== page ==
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Tutorial: How to Write a Memo

In the age of electronic communication, why should anyone waste time learning how to construct a memo? While memos appear outdated, they are still vital to many businesses around the world. Some ideas are better delivered through a physical copy opposed to email. A memo is a hardcopy form of internal communication within an organization, and here are some tips to writing a strong memo using the ACE method.

Analyze

The first phase in writing a memo using the ACE method is to analyze the four aspects of a memo: purpose and outcome, audience, content, and medium. When analyzing the first aspect of a memo, the purpose and outcome, you essentially determine the main points you want to communicate to the recipients within your organization. Memos are most commonly utilized to inform readers about important information relevant to the organization, but memos can have other purposes. Some of the most common types of memos (and their purposes) are:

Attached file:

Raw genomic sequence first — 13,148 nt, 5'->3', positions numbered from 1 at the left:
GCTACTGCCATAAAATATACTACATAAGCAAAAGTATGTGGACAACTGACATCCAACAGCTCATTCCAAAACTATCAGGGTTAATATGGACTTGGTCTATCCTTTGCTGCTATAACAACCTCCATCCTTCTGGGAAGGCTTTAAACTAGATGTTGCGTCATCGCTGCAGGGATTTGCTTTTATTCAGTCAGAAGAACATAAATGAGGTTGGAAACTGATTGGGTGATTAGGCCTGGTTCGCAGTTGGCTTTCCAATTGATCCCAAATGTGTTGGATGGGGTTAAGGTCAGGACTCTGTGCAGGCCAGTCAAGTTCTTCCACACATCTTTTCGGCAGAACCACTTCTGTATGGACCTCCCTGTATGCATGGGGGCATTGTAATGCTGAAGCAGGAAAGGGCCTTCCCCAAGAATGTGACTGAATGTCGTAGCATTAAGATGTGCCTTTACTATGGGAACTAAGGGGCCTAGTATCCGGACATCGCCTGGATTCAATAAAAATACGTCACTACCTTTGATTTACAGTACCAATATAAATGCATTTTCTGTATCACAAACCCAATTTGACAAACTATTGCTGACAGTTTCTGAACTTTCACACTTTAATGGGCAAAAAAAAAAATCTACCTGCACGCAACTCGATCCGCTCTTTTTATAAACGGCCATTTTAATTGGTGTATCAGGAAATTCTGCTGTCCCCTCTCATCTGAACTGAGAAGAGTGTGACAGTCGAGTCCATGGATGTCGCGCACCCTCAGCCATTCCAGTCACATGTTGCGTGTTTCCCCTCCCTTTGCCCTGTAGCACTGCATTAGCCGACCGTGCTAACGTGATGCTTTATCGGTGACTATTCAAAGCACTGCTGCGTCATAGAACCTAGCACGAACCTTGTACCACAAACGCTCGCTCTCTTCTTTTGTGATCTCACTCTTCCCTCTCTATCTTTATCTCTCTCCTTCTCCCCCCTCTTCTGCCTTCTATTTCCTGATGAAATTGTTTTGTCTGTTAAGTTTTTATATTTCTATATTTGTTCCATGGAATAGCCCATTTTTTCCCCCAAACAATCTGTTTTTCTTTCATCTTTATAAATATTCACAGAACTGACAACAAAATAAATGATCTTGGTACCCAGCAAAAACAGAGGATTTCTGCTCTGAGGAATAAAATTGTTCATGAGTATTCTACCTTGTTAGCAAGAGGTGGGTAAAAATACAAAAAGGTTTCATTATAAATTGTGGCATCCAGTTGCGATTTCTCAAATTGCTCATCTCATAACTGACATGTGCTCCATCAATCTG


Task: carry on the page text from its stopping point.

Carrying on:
• Request Memos (request)
  • Confirmation Memos (inform)
  • Proposal Memos (persuade)

Once you determine the purpose of the memo, the second step is to analyze the audience for the memo. Typically, the audience for each memo within an organization is similar, but this step in the analysis phase is still important. While the primary audience for your memo may only be the people in your department, the secondary audience could be the company’s CEO. Knowing your memo could reach the head of your entire organization, you will probably want to put extra care into your writing.